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KETTLE RANGE CONSERVATION GROUP; Inland Empire Public Lands Council, Plaintiffs-Appellants, v. UNITED STATES BUREAU OF LAND MANAGEMENT, Defendant-Appellee, Clearwater Land Exchange, Defendant-Intervenor-Appellee.
Kettle Range Conservation Group and Inland Empire Public Lands Council (together, Kettle Range) seek emergency relief pending their appeal from the district court's partial grant and partial denial of a permanent injunction. The partial injunction bars the Bureau of Land Management (BLM) from completing a sweeping exchange of public for private lands until it has fully complied with the requirements of the National Environmental Policy Act (NEPA). The district court declined, however, to take the more important-from a practical standpoint-action that Kettle Range had sought: it refused to rescind, pending BLM's compliance with NEPA, the contract between the BLM and defendant-intervenor, Clearwater Land Exchange (Clearwater), pursuant to which over 90% of the government's land involved in the exchange had already been transferred to private parties.
The district court determined that, without the joinder of the private entities that now had title to the land, it could not fashion a more equitable remedy or afford greater relief. It is this decision from which Kettle Range appeals. The BLM has not appealed the district court's finding that the agency violated NEPA by pursuing the land exchange without first giving it the “hard look” the Act requires, its injunction against any further transfers of land or its grant of summary judgment in favor of Kettle Range.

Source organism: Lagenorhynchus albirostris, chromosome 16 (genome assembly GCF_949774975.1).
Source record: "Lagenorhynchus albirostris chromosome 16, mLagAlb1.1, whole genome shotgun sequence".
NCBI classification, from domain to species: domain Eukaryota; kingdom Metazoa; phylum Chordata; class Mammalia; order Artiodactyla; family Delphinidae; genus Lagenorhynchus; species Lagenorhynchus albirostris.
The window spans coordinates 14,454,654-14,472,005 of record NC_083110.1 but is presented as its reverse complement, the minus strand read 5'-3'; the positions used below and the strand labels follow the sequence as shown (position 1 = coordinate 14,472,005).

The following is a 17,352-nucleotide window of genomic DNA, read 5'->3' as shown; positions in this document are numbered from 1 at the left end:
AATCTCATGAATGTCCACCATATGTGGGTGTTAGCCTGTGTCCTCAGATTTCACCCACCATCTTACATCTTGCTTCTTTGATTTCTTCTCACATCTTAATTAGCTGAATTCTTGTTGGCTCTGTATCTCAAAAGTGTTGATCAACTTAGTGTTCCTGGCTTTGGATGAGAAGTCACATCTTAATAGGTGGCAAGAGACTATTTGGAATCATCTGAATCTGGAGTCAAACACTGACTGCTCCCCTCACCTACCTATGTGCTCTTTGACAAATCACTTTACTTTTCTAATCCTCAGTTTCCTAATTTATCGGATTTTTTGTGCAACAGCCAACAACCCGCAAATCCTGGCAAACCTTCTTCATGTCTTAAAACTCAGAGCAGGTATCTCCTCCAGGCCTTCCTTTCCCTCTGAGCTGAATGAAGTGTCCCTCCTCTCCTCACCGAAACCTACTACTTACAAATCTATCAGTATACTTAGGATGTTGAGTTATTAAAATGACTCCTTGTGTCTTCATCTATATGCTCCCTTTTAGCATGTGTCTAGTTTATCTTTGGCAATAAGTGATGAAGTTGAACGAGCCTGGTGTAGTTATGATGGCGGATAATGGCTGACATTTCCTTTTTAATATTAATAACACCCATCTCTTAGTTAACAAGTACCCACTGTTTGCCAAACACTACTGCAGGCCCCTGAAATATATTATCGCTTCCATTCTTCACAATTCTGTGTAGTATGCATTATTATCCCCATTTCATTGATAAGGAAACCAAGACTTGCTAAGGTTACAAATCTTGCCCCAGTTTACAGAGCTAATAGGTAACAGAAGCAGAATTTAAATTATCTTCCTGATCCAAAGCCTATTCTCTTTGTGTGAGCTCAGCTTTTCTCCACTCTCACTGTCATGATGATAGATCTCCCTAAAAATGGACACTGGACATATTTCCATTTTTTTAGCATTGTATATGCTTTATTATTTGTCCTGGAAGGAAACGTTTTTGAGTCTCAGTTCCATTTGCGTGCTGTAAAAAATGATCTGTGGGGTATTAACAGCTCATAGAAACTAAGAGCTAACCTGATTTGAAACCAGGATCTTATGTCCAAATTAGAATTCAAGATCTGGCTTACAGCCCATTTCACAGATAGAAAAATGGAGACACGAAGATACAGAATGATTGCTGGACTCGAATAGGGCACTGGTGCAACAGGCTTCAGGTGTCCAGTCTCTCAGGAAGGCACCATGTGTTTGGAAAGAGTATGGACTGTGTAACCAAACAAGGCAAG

We deny the motion for emergency injunctive relief pending appeal. Kettle Range has neither joined nor made any effort to join the private entities to whom title to the public lands has been conveyed. While we do not sanction the BLM's conduct during this transaction, we have found no precedent for destroying the legal entitlements of absent parties in order to vindicate public rights. Nor can we say that the district court abused its discretion in determining that equity might not be served by attempting to undo the completed portion of the transaction at this point-that is, after the new owners have taken certain irreversible actions, such as clearcutting the trees.
In a 1987 Record of Decision (ROD), the BLM formally adopted a “lands adjustment program” according to which its Spokane District Office is required to take steps to consolidate the lands under its management. This consolidation entails conveying large and small isolated parcels of land out of public ownership and acquiring new properties that adjoin lands already under the management of the BLM and other governmental agencies. The ROD addressed the program's environmental consequences only fleetingly, stating that “no significant impacts from landownership adjustments would occur to any resource.”
Clearwater is a for-profit enterprise that arranges and brokers complex transactions whereby private lands that accord with an agency's acquisition objectives are conveyed to the agency in exchange for the agency's conveying public lands into private hands.1 In January 1996, Clearwater approached the BLM and proposed just such an exchange. Most of the private parties on the receiving end of the proposed deal were timber companies seeking ownership of public forest lands for commercial harvest.